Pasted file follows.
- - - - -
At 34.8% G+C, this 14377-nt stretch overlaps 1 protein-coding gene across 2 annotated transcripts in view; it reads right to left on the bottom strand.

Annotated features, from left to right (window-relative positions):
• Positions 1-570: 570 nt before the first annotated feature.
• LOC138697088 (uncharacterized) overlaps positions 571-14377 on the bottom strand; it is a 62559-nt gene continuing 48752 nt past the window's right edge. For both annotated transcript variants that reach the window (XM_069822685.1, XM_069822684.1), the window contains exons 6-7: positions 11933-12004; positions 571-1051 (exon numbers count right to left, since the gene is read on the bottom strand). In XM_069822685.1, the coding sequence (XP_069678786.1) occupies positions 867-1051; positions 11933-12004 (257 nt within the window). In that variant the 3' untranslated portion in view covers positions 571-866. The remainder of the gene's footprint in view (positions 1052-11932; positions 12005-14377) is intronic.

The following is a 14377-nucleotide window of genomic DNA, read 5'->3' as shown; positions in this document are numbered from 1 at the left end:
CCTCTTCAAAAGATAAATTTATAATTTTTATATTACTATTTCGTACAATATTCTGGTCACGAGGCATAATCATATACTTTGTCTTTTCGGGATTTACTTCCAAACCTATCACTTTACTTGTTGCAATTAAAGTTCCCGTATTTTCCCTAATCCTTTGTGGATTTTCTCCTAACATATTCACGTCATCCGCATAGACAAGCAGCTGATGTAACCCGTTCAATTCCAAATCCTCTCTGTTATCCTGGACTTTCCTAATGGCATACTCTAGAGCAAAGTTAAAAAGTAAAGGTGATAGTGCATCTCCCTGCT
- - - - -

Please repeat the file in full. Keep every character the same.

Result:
At 34.8% G+C, this 14377-nt stretch overlaps 1 protein-coding gene across 2 annotated transcripts in view; it reads right to left on the bottom strand.

Annotated features, from left to right (window-relative positions):
• Positions 1-570: 570 nt before the first annotated feature.
• LOC138697088 (uncharacterized) overlaps positions 571-14377 on the bottom strand; it is a 62559-nt gene continuing 48752 nt past the window's right edge. For both annotated transcript variants that reach the window (XM_069822685.1, XM_069822684.1), the window contains exons 6-7: positions 11933-12004; positions 571-1051 (exon numbers count right to left, since the gene is read on the bottom strand). In XM_069822685.1, the coding sequence (XP_069678786.1) occupies positions 867-1051; positions 11933-12004 (257 nt within the window). In that variant the 3' untranslated portion in view covers positions 571-866. The remainder of the gene's footprint in view (positions 1052-11932; positions 12005-14377) is intronic.

The following is a 14377-nucleotide window of genomic DNA, read 5'->3' as shown; positions in this document are numbered from 1 at the left end:
CCTCTTCAAAAGATAAATTTATAATTTTTATATTACTATTTCGTACAATATTCTGGTCACGAGGCATAATCATATACTTTGTCTTTTCGGGATTTACTTCCAAACCTATCACTTTACTTGTTGCAATTAAAGTTCCCGTATTTTCCCTAATCCTTTGTGGATTTTCTCCTAACATATTCACGTCATCCGCATAGACAAGCAGCTGATGTAACCCGTTCAATTCCAAATCCTCTCTGTTATCCTGGACTTTCCTAATGGCATACTCTAGAGCAAAGTTAAAAAGTAAAGGTGATAGTGCATCTCCCTGCT